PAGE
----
Boris Johnson, hard Brexit coming?

Boris Johnson

The newly elected U.K. Prime Minister Boris Johnson puts up a Brexit countdown clock in his office in 10 Downing Street, symbolizing that he is ready for a big showdown with the Europeans on a more favorable Brexit deal. The question for Britain is, will the Europeans give the U.K. a better Brexit deal, or will Boris Johnson capitulate, or will the U.K. be driven to a forced hard Brexit?

With less than 100 days to go before the country is set to leave the EU bloc, the BOE’s (Bank of England) nine-member Monetary Policy Committee (MPC), led by Mark Carney, unanimously voted to hold interest rates at 0.75%. The central bank also cut its growth forecasts for the U.K. economy, amid worries about Brexit and a slowing global economy. The BOE, which assumes Britain will avoid a Brexit shock, said it now expects to see the growth of 1.3% both this year and next, down from 1.5% and 1.6% respectively in its May forecast. A rather dismal forecast.

U.K. Chancellor Sajid Javid announced on Wednesday that the government would double Brexit funding for this year to prepare for no-deal – €2.3bn for no-deal Brexit preparation. All this recent news has sent the British Pound Sterling to near new lows against the Dollar, that has not been seen for decades. The British currency has often been thought of as a proxy for how Brexit is doing. Will the British currency break and make new lows? It will largely depend on how the outcome of Brexit goes. Any reasonable resolution to Brexit will cause a massive rally in the currency. If Brexit becomes chaotic, the currency could break to new lows and become a disaster for the U.K.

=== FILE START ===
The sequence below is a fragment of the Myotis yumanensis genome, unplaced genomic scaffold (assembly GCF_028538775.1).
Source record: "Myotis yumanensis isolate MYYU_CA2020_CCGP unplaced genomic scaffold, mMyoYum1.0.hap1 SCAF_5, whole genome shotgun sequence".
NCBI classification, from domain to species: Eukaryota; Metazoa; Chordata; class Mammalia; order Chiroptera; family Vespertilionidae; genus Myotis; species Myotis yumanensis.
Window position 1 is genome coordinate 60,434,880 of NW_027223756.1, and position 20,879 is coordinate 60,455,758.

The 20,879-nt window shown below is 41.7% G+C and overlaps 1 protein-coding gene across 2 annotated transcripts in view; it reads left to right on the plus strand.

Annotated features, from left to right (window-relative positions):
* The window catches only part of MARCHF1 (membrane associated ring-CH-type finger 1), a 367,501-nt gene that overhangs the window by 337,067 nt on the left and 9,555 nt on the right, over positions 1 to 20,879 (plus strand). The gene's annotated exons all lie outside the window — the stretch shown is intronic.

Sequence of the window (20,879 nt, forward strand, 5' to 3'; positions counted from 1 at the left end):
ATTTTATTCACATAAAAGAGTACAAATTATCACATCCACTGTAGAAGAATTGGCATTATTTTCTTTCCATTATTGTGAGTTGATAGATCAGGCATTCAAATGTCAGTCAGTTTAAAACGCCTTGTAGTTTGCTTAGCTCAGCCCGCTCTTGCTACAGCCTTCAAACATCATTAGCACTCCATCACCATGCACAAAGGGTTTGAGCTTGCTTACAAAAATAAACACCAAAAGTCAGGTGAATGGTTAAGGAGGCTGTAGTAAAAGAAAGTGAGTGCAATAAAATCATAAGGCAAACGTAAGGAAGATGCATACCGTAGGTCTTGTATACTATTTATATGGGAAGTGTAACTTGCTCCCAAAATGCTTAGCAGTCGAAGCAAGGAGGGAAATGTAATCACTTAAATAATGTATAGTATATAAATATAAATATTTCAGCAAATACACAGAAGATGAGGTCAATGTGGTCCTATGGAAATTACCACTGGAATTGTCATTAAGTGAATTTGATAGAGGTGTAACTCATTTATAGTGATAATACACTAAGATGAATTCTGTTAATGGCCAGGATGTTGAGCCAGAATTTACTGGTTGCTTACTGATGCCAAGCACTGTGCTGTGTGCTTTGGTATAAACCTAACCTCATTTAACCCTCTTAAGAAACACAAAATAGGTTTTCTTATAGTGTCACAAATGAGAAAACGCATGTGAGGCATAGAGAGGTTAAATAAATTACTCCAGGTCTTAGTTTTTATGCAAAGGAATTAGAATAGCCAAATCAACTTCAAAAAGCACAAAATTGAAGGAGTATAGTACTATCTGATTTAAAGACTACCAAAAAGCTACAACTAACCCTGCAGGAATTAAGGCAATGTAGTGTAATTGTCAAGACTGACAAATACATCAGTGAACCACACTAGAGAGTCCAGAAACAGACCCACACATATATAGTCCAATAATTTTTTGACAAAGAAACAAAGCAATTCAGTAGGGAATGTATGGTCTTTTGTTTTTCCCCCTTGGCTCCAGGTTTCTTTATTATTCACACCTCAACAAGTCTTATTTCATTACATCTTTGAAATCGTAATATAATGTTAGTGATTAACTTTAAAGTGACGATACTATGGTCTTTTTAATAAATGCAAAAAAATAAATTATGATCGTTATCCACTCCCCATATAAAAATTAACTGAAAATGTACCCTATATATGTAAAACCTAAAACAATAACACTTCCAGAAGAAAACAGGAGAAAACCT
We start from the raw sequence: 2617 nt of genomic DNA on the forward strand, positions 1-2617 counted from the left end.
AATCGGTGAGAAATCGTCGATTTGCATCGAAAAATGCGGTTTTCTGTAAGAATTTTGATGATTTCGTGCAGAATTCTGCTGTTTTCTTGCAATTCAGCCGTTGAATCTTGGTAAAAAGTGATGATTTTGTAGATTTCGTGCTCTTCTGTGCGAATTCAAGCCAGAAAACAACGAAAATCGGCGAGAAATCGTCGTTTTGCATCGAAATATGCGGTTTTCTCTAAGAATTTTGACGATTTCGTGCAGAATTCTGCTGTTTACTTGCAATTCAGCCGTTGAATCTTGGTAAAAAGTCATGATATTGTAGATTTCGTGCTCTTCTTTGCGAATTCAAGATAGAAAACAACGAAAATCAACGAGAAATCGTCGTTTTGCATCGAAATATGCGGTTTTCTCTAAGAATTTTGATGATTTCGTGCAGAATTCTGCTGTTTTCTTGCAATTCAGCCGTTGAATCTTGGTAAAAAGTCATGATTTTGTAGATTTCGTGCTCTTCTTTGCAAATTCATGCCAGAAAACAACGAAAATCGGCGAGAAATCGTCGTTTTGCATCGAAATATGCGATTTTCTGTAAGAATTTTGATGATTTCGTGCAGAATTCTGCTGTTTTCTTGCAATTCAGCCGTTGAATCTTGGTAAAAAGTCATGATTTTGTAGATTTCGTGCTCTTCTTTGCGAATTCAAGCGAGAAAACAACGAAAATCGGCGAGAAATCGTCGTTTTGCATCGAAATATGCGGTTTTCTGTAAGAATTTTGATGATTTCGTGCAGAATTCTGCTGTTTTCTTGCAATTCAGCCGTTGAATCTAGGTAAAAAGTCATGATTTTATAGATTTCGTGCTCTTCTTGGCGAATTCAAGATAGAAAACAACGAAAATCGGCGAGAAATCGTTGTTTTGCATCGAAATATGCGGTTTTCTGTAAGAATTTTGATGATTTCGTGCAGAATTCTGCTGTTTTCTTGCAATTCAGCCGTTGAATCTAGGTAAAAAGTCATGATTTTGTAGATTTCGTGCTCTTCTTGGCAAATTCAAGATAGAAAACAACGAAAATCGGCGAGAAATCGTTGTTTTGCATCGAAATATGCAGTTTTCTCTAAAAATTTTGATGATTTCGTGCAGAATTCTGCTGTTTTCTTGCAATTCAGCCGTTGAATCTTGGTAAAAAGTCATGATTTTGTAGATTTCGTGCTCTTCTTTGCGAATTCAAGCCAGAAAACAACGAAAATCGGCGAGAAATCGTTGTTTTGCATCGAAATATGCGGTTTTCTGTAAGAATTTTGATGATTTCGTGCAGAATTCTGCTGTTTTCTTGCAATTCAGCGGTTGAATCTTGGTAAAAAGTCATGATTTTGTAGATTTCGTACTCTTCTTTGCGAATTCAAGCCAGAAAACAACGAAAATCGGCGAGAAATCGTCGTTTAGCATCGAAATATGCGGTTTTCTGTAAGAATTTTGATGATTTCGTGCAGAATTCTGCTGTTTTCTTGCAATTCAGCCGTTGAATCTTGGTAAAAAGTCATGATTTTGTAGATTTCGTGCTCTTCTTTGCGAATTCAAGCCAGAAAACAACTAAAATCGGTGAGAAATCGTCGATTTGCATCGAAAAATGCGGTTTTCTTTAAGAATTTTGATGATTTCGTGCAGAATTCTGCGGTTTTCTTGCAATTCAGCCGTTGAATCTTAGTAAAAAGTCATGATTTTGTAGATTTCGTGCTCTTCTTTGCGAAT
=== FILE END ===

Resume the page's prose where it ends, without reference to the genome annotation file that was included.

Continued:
History tells us that the hard reality of markets tends to slap a little sense into the faces of politicians at the end of the day. When Boris Johnson stares into the abyss of the scary declining market he might start to think differently about his brashness. News Forecasters believes that when push comes to shove, Boris Johnson will cut a deal with the EU, though perhaps marginally better than his predecessor. Some will call it Brexit medium-light but, Boris Johnson will be able to raise his hands and declared victory.

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